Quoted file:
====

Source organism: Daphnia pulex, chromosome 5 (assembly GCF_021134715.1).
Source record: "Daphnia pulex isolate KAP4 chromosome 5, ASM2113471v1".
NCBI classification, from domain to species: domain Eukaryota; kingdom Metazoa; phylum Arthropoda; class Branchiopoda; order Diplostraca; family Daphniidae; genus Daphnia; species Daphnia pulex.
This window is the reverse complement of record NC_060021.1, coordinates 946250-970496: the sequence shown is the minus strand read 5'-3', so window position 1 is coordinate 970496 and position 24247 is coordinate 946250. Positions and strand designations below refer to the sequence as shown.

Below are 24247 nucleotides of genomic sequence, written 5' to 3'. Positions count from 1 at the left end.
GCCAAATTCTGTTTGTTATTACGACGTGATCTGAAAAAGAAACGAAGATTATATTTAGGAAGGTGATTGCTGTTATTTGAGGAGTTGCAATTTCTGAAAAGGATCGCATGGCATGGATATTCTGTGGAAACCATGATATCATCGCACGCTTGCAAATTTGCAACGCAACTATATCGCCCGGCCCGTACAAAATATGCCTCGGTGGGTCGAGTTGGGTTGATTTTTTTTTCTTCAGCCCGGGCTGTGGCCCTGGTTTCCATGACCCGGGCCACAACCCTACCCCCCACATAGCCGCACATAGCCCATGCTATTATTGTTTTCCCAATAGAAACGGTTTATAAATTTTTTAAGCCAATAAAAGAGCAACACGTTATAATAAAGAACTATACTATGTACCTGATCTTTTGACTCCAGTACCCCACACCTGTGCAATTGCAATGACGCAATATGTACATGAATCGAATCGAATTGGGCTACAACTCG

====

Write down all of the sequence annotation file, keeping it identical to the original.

Source organism: Daphnia pulex, chromosome 5 (assembly GCF_021134715.1).
Source record: "Daphnia pulex isolate KAP4 chromosome 5, ASM2113471v1".
NCBI classification, from domain to species: domain Eukaryota; kingdom Metazoa; phylum Arthropoda; class Branchiopoda; order Diplostraca; family Daphniidae; genus Daphnia; species Daphnia pulex.
This window is the reverse complement of record NC_060021.1, coordinates 946250-970496: the sequence shown is the minus strand read 5'-3', so window position 1 is coordinate 970496 and position 24247 is coordinate 946250. Positions and strand designations below refer to the sequence as shown.

Below are 24247 nucleotides of genomic sequence, written 5' to 3'. Positions count from 1 at the left end.
GCCAAATTCTGTTTGTTATTACGACGTGATCTGAAAAAGAAACGAAGATTATATTTAGGAAGGTGATTGCTGTTATTTGAGGAGTTGCAATTTCTGAAAAGGATCGCATGGCATGGATATTCTGTGGAAACCATGATATCATCGCACGCTTGCAAATTTGCAACGCAACTATATCGCCCGGCCCGTACAAAATATGCCTCGGTGGGTCGAGTTGGGTTGATTTTTTTTTCTTCAGCCCGGGCTGTGGCCCTGGTTTCCATGACCCGGGCCACAACCCTACCCCCCACATAGCCGCACATAGCCCATGCTATTATTGTTTTCCCAATAGAAACGGTTTATAAATTTTTTAAGCCAATAAAAGAGCAACACGTTATAATAAAGAACTATACTATGTACCTGATCTTTTGACTCCAGTACCCCACACCTGTGCAATTGCAATGACGCAATATGTACATGAATCGAATCGAATTGGGCTACAACTCG